Observations from the 2013 NFL Playoffs

The next couple of posts are based on observations of last year’s NFL playoffs, but, as usual the concepts are applicable to other sports, business, academics, arts, and any area of performance.

Based on the record TV ratings for this past Super Bowl, there is a good chance that a lot of you watched most, if not all, of the game. Many things contributed to the excitement of this game and playoff race from the perspective of sport psychology. Plus, I found myself watching more non-Eagles playoff games than ever this year. I attribute this to the fact that the Eagles were out of the playoff race in October. In past years when the Eagles did not make the playoffs, they were just on the bubble. For example, the Giants just edged the Eagles out for the NFC East championship last year and ultimately went on to win everything. In those years of near playoff misses and early playoff exits, I could not stomach watching another team go on to win because the sting of the Eagles losing was still fresh. Watching other teams make it to the big game was like pouring salt into a new wound. This year was different. I was able to put my Eagles bias aside and genuinely enjoy watching the playoffs unfold. I share this personal insight with you to illustrate the powerful influence sports can have over our thoughts, feelings, and behaviors. I would like to explore four sport psychology topics that occurred in this post season that surrounded Robert Griffin III’s torn ACL, Colin Kaepernick’s potential introduction to superstardom, Joe Flacco’s recent comfort with being great, and communication on the field through body language. I’ve decided to break these topics into four separate segments to decrease the likelihood that you will ignore the posts because the length of all four combined.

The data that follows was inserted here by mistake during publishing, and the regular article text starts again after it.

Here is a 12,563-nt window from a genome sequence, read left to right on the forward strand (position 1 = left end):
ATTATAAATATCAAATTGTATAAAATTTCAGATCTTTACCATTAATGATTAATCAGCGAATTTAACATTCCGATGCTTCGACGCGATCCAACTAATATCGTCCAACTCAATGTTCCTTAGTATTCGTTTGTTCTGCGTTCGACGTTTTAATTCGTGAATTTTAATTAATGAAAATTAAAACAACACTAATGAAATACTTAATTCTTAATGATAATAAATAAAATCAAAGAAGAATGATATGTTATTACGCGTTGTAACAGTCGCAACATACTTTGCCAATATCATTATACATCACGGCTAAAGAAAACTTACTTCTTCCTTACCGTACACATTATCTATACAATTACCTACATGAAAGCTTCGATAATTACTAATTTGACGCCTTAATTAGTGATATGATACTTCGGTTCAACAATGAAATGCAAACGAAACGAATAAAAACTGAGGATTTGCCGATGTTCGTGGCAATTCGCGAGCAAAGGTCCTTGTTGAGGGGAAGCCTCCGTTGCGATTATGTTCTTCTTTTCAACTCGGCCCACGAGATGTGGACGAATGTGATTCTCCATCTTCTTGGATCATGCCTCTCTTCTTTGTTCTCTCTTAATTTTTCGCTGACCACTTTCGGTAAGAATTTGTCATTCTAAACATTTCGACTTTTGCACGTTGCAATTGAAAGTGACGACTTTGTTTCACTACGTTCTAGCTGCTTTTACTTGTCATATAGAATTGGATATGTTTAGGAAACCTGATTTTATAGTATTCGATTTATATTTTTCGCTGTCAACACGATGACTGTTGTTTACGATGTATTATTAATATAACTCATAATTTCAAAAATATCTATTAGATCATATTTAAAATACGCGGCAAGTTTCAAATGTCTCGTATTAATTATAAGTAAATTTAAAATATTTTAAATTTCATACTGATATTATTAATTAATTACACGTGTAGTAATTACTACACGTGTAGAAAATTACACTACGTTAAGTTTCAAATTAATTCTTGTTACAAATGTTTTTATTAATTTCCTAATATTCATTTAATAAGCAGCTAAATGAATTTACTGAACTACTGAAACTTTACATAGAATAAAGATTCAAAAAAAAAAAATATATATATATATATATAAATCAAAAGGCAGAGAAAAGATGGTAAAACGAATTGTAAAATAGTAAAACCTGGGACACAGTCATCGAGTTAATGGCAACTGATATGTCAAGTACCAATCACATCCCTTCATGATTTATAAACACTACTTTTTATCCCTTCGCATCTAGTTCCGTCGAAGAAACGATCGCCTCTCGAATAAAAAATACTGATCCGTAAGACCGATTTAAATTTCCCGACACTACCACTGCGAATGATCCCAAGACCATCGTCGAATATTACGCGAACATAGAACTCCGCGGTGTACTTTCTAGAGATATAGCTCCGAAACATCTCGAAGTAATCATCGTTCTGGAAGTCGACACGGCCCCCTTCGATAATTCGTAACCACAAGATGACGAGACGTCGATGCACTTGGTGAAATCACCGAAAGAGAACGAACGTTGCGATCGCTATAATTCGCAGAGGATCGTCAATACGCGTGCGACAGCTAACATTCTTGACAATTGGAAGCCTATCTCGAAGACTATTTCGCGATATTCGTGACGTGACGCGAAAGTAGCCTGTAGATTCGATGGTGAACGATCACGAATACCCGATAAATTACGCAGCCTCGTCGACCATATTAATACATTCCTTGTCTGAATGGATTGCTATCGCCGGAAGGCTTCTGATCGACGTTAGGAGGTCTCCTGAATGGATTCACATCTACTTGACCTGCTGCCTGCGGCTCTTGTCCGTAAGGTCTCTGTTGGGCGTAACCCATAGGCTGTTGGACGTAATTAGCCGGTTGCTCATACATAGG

This Is Water

This clip captures some of the important aspects of mindfulness, awareness, and how small changes in perspective can have a huge impact on life. That change in perspective is connected to learning to think in a way that is beneficial, not hurtful. I welcome comments because discussion can add meaning and power to the message.

Pregame Anxiety